V-flyer and granularity

Here’s an interesting site I stumbled upon yesterday: v-flyer.com, a customer-owned site about Virgin Atlantic with over 200,000 unique visitors a month. This is how it describes itself:

Welcome to V-Flyer, the largest independent guide to flying on Virgin Atlantic. Created and maintained by Virgin Atlantic customers, V-Flyer offers advice and guides on every aspect of Sir Richard Branson’s famous airline. Whether you want to find a seatmap, see which types of inflight entertainment is onboard, or just want to find out more about Virgin Atlantic – you’ll find it here.

This is a pretty extensive site, which has grown over several years. I was interested to see how Virgin itself appears to have managed its relationship with it, as described the v-flyer here:

Virgin Atlantic themselves had by this point started to take notice of our little site, and supported VirginFlyer with a feature in their own customer newsletter, iFly. The attention of Virgin Atlantic also brought the attention of Virgin Group, and to stay on their friendly side it was agreed that the site would change its name to V-Flyer to avoid any confusion with Virgin Group companies.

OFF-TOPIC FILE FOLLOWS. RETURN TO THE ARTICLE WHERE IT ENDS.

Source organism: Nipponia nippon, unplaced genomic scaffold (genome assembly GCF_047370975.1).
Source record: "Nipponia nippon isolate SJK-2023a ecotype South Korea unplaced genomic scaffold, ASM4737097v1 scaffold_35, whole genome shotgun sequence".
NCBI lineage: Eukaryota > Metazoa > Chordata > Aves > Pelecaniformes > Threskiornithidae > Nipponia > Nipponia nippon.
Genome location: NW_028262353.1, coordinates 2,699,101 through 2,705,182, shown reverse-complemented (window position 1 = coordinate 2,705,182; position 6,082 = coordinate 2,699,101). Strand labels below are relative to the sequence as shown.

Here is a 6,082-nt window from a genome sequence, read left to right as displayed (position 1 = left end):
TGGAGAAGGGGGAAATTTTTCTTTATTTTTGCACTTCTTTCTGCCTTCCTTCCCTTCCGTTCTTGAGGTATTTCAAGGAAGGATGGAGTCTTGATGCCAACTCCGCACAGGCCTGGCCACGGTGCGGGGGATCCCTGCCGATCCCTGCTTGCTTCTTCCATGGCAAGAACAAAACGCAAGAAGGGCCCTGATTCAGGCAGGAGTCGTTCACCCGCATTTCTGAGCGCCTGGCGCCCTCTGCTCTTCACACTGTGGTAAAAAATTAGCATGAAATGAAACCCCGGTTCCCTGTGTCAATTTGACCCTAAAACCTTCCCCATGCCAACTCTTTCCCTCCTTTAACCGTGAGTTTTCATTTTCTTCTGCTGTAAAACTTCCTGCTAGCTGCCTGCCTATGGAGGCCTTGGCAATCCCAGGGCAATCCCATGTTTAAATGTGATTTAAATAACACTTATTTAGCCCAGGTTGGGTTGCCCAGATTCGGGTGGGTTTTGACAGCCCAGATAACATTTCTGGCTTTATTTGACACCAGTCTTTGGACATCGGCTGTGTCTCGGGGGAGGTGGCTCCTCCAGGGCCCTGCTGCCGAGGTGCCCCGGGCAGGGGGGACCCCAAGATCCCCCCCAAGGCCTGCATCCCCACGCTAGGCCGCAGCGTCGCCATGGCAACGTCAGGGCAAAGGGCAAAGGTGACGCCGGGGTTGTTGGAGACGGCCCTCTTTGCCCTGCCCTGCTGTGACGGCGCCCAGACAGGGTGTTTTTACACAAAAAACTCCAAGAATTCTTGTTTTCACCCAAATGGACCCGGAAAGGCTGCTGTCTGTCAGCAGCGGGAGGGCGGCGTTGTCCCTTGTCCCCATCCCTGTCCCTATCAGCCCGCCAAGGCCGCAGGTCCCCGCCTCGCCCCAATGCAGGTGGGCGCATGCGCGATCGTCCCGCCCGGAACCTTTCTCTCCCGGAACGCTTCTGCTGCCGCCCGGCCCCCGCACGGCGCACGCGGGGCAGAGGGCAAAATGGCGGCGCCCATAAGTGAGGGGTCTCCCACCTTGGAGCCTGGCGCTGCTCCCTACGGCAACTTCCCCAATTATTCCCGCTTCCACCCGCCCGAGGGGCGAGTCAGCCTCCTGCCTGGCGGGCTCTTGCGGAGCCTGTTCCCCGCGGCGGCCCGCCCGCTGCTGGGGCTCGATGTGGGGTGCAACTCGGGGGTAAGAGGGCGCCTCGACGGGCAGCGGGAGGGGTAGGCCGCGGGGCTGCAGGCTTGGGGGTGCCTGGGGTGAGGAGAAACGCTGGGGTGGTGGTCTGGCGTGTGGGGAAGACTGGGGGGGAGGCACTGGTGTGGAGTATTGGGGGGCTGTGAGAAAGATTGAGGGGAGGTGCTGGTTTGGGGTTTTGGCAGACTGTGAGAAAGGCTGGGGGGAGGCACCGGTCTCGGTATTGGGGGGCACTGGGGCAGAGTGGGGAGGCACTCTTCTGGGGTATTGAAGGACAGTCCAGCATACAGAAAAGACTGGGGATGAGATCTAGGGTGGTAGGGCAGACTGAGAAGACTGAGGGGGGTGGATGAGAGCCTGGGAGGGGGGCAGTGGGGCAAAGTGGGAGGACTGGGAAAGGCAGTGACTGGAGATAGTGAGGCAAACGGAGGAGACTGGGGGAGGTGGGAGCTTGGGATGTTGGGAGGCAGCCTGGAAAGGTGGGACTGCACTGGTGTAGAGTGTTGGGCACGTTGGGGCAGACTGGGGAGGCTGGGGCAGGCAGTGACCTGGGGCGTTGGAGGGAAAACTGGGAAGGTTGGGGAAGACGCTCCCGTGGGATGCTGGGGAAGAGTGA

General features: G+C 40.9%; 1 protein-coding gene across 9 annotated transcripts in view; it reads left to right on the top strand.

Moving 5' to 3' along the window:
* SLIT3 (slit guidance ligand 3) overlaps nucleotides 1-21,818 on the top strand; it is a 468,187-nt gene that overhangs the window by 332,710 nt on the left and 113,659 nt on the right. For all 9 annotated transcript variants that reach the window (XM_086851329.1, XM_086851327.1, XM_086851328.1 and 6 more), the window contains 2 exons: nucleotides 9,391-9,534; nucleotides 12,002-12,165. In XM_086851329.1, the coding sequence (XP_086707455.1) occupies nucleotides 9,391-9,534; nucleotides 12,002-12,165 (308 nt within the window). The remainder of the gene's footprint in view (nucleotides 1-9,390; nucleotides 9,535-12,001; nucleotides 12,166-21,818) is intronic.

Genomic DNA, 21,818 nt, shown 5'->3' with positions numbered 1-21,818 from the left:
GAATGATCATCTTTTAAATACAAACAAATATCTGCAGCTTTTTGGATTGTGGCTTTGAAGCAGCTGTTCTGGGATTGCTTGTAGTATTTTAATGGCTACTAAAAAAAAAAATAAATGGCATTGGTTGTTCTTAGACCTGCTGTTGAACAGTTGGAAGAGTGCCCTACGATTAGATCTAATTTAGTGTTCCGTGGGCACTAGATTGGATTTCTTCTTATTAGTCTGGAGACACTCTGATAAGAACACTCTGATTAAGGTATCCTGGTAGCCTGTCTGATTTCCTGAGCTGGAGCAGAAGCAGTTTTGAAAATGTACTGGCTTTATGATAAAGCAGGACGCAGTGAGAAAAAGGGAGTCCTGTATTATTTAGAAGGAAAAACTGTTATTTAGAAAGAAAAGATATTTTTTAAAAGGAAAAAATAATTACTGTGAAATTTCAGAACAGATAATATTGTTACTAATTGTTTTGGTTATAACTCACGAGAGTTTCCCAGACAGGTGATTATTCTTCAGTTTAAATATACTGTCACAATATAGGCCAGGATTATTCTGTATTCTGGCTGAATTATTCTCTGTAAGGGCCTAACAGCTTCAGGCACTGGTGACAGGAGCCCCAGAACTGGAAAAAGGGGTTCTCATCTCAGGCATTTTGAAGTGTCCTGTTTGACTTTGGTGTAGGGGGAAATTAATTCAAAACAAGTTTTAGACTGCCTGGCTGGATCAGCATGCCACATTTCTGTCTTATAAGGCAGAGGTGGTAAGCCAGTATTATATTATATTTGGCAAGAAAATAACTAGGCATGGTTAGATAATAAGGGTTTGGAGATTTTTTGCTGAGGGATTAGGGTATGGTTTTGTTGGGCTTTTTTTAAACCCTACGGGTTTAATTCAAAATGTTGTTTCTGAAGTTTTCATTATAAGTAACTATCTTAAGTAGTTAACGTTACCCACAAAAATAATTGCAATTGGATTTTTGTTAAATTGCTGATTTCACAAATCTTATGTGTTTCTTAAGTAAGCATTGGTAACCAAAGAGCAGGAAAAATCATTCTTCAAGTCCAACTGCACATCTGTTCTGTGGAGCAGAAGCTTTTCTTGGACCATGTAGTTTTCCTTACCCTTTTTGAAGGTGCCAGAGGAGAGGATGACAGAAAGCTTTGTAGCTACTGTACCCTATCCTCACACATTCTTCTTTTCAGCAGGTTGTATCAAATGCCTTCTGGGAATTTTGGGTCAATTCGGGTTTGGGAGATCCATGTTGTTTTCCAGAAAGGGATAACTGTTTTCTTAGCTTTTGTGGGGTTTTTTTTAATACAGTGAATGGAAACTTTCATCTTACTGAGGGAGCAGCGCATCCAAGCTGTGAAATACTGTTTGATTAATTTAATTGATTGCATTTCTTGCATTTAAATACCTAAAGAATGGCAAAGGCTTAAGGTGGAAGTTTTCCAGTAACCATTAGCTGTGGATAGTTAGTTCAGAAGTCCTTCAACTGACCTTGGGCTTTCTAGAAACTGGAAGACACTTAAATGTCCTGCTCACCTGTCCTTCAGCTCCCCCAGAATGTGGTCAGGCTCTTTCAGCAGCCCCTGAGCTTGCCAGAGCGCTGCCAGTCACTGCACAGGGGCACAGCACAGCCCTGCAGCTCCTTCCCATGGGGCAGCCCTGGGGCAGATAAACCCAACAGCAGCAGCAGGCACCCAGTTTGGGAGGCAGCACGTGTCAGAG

… which sounds like a pretty sensible way to engage with your fans.

I think you’d rather have a v-flyer site about you than this one I found about United Airlines: Untied.

I also spent some time exploring flyertalk, This has extensive customer forums for each major airline. There are appear to be a lot of heavy users (one percenters) here, and I was surprised by the granular detail being exchanged, for instance on how to finesse the various frequent flyer schemes, get upgrades, avoid poor lounges etc. There’s even a kind of dating service to get into airline lounges as the guest of other forum users with travel plans that overlap your own. Some particpants are employees of airlines, variously slagging off or sticking up for their employers. If you spend a bit of time here, you can learn a lot of intricate anecdotal information about what’s really happening inside an airline. Fascinating.

When Hugh talks about the global microbrand, it’s the micro part I like best. And these sites are helping to identify the granularity of big brands… if you like, they’re showing us the microbrands inside the macrobrands.

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